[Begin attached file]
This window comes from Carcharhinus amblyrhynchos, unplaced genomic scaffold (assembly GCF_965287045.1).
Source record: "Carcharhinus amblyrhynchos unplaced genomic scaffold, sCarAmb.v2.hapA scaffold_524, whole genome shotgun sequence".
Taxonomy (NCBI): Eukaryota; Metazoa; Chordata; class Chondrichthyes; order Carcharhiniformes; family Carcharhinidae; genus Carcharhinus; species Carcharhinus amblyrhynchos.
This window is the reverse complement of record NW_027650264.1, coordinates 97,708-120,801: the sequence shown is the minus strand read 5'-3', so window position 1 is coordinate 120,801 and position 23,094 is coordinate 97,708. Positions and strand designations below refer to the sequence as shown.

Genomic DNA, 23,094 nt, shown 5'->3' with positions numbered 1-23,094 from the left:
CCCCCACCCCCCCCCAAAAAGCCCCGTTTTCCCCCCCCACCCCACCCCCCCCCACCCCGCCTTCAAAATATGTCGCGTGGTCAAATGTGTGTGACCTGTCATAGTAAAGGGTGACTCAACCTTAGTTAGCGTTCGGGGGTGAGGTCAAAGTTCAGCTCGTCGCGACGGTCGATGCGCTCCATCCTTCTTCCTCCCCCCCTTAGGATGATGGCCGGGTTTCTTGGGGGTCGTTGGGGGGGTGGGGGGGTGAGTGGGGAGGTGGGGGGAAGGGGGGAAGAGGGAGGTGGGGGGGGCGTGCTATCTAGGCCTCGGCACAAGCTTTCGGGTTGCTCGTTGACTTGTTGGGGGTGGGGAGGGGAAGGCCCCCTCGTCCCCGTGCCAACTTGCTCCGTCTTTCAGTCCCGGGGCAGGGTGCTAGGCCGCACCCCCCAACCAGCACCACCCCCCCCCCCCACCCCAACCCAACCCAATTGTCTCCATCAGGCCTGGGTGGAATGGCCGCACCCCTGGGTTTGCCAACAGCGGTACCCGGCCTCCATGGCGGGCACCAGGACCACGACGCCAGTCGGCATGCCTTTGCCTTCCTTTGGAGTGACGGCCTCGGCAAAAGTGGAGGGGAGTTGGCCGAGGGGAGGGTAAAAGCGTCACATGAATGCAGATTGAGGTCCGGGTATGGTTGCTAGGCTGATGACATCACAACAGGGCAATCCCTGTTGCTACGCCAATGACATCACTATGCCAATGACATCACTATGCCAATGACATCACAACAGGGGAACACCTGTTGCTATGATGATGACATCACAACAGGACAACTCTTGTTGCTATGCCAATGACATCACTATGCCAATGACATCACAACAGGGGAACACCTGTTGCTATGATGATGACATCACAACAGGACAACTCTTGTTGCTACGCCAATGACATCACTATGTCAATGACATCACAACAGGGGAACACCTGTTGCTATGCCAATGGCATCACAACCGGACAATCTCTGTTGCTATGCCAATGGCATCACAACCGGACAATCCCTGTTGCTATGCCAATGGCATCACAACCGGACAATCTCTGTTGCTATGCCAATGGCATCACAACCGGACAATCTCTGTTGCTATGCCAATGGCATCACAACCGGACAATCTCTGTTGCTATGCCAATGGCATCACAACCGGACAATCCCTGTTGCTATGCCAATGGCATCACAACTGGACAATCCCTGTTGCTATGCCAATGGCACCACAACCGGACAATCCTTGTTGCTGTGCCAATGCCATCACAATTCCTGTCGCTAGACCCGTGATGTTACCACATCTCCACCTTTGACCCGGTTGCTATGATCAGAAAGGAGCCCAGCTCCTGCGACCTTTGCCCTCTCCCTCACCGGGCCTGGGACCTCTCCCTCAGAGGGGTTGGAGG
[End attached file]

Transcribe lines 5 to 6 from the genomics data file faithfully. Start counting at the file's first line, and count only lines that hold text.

Genomic DNA, 23,094 nt, shown 5'->3' with positions numbered 1-23,094 from the left:
CCCCCACCCCCCCCCAAAAAGCCCCGTTTTCCCCCCCCACCCCACCCCCCCCCACCCCGCCTTCAAAATATGTCGCGTGGTCAAATGTGTGTGACCTGTCATAGTAAAGGGTGACTCAACCTTAGTTAGCGTTCGGGGGTGAGGTCAAAGTTCAGCTCGTCGCGACGGTCGATGCGCTCCATCCTTCTTCCTCCCCCCCTTAGGATGATGGCCGGGTTTCTTGGGGGTCGTTGGGGGGGTGGGGGGGTGAGTGGGGAGGTGGGGGGAAGGGGGGAAGAGGGAGGTGGGGGGGGCGTGCTATCTAGGCCTCGGCACAAGCTTTCGGGTTGCTCGTTGACTTGTTGGGGGTGGGGAGGGGAAGGCCCCCTCGTCCCCGTGCCAACTTGCTCCGTCTTTCAGTCCCGGGGCAGGGTGCTAGGCCGCACCCCCCAACCAGCACCACCCCCCCCCCCCACCCCAACCCAACCCAATTGTCTCCATCAGGCCTGGGTGGAATGGCCGCACCCCTGGGTTTGCCAACAGCGGTACCCGGCCTCCATGGCGGGCACCAGGACCACGACGCCAGTCGGCATGCCTTTGCCTTCCTTTGGAGTGACGGCCTCGGCAAAAGTGGAGGGGAGTTGGCCGAGGGGAGGGTAAAAGCGTCACATGAATGCAGATTGAGGTCCGGGTATGGTTGCTAGGCTGATGACATCACAACAGGGCAATCCCTGTTGCTACGCCAATGACATCACTATGCCAATGACATCACTATGCCAATGACATCACAACAGGGGAACACCTGTTGCTATGATGATGACATCACAACAGGACAACTCTTGTTGCTATGCCAATGACATCACTATGCCAATGACATCACAACAGGGGAACACCTGTTGCTATGATGATGACATCACAACAGGACAACTCTTGTTGCTACGCCAATGACATCACTATGTCAATGACATCACAACAGGGGAACACCTGTTGCTATGCCAATGGCATCACAACCGGACAATCTCTGTTGCTATGCCAATGGCATCACAACCGGACAATCCCTGTTGCTATGCCAATGGCATCACAACCGGACAATCTCTGTTGCTATGCCAATGGCATCACAACCGGACAATCTCTGTTGCTATGCCAATGGCATCACAACCGGACAATCTCTGTTGCTATGCCAATGGCATCACAACCGGACAATCCCTGTTGCTATGCCAATGGCATCACAACTGGACAATCCCTGTTGCTATGCCAATGGCACCACAACCGGACAATCCTTGTTGCTGTGCCAATGCCATCACAATTCCTGTCGCTAGACCCGTGATGTTACCACATCTCCACCTTTGACCCGGTTGCTATGATCAGAAAGGAGCCCAGCTCCTGCGACCTTTGCCCTCTCCCTCACCGGGCCTGGGACCTCTCCCTCAGAGGGGTTGGAGG